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|Autori: ||Di Gaetano, Luigi|
|Titolo: ||Essays in Applied Game Theory|
|Abstract: ||This Thesis is a collection of three essays on applications of game theory to contexts such as licence and patents and, in general, to cultural products and cultural industries.
The first paper develops a model which tries to analyse incentives of corporate donations to open source. Opens source software (OSS) is developed by firms and individuals, and distributed for free. However, these contributions can hardly be explained by the usual considerations, such as the well known warm glow.
In the paper we develop the idea that companies, instead, may use open source software (OSS) as a strategic variable, in a market in which hardware and software are complements.
Hardware firms may be willing to develop OSS in order to decrease the market power of the software producer, in order to charge a greater mark--up.
Moreover, due to the characteristics of information and public good of OSS, it is very interesting to study the welfare effects of strategic interactions and public intervention to support OSS.
Results are several, positive (private) contributions are possible; although, they are not socially optimal. OSS availability has a positive impact on hardware firms' profits and prices, and on social welfare. Software monopolist's profits and price decrease when OSS is available. The effect on the price of the hardware-closed source bundle depends on model parameters: when demand own-price elasticity is relatively high, it increases with respect to the case in which OSS is not developed.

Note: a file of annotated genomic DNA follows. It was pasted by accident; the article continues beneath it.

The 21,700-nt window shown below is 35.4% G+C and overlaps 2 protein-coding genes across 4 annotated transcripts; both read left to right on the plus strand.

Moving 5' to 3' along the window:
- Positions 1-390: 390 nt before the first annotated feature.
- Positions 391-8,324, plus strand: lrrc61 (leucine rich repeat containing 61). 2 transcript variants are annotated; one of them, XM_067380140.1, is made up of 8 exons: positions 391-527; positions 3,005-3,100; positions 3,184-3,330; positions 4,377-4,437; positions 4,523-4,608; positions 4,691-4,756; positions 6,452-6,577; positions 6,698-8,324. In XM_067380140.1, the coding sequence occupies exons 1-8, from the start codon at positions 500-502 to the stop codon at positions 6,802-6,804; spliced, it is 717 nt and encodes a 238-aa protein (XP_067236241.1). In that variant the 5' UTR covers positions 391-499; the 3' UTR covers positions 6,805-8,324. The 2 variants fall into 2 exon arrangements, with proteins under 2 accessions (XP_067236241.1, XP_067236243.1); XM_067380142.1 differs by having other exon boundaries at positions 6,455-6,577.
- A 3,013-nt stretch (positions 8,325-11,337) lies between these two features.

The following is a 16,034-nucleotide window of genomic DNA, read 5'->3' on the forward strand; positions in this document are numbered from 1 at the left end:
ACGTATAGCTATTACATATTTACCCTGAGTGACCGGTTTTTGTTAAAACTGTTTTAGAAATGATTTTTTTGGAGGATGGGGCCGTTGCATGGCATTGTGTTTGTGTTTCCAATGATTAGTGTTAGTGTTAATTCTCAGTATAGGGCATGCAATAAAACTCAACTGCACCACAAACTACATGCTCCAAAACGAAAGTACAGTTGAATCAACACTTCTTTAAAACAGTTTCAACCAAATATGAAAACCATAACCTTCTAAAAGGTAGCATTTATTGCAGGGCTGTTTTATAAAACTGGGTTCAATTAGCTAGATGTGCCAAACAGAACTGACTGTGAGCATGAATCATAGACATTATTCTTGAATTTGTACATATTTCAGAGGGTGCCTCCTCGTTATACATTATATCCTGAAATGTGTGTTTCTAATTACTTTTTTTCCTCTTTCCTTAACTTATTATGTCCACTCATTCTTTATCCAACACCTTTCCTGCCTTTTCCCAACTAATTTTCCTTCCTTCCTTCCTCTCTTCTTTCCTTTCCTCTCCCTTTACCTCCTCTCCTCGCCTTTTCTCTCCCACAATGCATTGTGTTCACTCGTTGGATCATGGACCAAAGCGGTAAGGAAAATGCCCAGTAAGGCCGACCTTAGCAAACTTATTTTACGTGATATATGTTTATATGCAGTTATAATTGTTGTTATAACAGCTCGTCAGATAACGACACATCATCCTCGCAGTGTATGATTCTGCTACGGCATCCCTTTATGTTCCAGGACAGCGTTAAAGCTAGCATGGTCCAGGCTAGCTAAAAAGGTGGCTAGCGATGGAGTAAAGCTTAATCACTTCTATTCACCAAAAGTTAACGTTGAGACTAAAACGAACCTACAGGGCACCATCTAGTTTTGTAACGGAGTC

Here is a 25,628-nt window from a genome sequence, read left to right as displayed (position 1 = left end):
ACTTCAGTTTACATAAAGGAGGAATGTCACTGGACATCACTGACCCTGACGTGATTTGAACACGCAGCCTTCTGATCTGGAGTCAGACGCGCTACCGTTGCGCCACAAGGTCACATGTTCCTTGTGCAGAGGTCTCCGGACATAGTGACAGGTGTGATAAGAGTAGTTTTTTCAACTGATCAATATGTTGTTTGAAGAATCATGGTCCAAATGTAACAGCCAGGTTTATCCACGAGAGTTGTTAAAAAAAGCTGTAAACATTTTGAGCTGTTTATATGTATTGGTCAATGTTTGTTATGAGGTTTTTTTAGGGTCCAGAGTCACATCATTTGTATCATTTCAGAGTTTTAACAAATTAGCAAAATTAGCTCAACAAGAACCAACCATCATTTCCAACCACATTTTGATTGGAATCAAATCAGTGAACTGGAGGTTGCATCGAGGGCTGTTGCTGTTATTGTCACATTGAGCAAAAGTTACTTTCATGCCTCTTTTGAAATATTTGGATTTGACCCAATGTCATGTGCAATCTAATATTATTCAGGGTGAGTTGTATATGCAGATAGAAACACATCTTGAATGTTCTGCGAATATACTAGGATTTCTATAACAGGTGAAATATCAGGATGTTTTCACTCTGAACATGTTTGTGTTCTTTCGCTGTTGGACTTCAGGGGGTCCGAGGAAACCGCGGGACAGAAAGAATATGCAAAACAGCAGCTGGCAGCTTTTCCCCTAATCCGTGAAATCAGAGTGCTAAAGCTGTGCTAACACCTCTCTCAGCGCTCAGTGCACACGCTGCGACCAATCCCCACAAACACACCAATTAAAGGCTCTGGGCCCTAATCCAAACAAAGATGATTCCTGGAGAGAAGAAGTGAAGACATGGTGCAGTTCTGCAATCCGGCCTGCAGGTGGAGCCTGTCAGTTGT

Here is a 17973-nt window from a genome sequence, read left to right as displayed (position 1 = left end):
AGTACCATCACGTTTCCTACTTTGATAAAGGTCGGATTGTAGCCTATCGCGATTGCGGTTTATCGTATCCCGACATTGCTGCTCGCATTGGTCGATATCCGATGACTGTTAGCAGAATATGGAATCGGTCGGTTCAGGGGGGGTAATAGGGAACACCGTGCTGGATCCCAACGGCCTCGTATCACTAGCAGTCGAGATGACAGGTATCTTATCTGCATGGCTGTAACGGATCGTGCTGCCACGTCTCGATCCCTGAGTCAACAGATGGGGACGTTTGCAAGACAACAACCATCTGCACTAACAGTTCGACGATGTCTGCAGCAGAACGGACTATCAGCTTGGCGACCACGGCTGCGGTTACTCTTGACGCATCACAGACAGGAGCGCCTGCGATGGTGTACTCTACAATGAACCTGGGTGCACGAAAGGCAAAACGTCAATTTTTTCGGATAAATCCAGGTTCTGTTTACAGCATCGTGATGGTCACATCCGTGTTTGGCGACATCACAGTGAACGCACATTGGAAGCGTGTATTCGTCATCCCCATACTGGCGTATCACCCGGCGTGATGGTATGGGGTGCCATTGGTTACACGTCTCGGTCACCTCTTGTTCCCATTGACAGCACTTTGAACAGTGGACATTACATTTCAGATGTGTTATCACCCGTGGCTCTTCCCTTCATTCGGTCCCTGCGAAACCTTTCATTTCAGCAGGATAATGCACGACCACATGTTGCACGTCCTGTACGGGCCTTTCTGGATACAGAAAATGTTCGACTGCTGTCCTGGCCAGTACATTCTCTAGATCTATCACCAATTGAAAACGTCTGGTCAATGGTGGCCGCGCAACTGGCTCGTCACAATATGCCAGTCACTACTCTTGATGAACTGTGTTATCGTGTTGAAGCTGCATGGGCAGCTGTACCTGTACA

In the second paper, we develop a similar topic by further consider the field of intellectual property. In our vision we think that incomplete information may affect strategic interactions in a system in which patent assessment is not perfectly reliable.
In this model we try to define patent complexity as the degree of difficulty in properly understanding the boundaries (breath) of a patent. Patent complexity determines the degree of spillovers of information released to the potential entrant.
We build a Bayesian game and try to understand if firms can exploit asymmetric information and patent complexity to avoid entry and for other competitive behaviours.
Results are several. Entry deterrence is possible for certain values of parameters. There is an incentive in increasing the complexity, although, there exists an upper-bound which is inefficient, for the incumbent, to cross; this upper--bound is determined by the credibility of the strategic threat.
In the last paper we continue using a Bayesian approach to derive a game theoretic model. We investigate the selection of artists by a gallery with adverse selection and moral hazard and derive an optimal mechanism for cultural industries.
The model accounts for the possibility that artists' output is not homogeneous. Moreover, we think that being recognised as innovative by a system of gate-keepers could affect the price as well. These two characteristics create a market power, which can be exploited by galleries.
We study the relationship between innovation and productivity/creativity in the artist job market, as well as for the effect of gate--keepers in the art market. In a Bayesian-Nash equilibrium, the choice of the Gallery will depend on the artists' characteristics, as well on the gallery's market power. Furthermore, we find that a segmented market with gate-keeping, where some artists have no opportunity to bid to join a top gallery, has a negative impact on innovation.|
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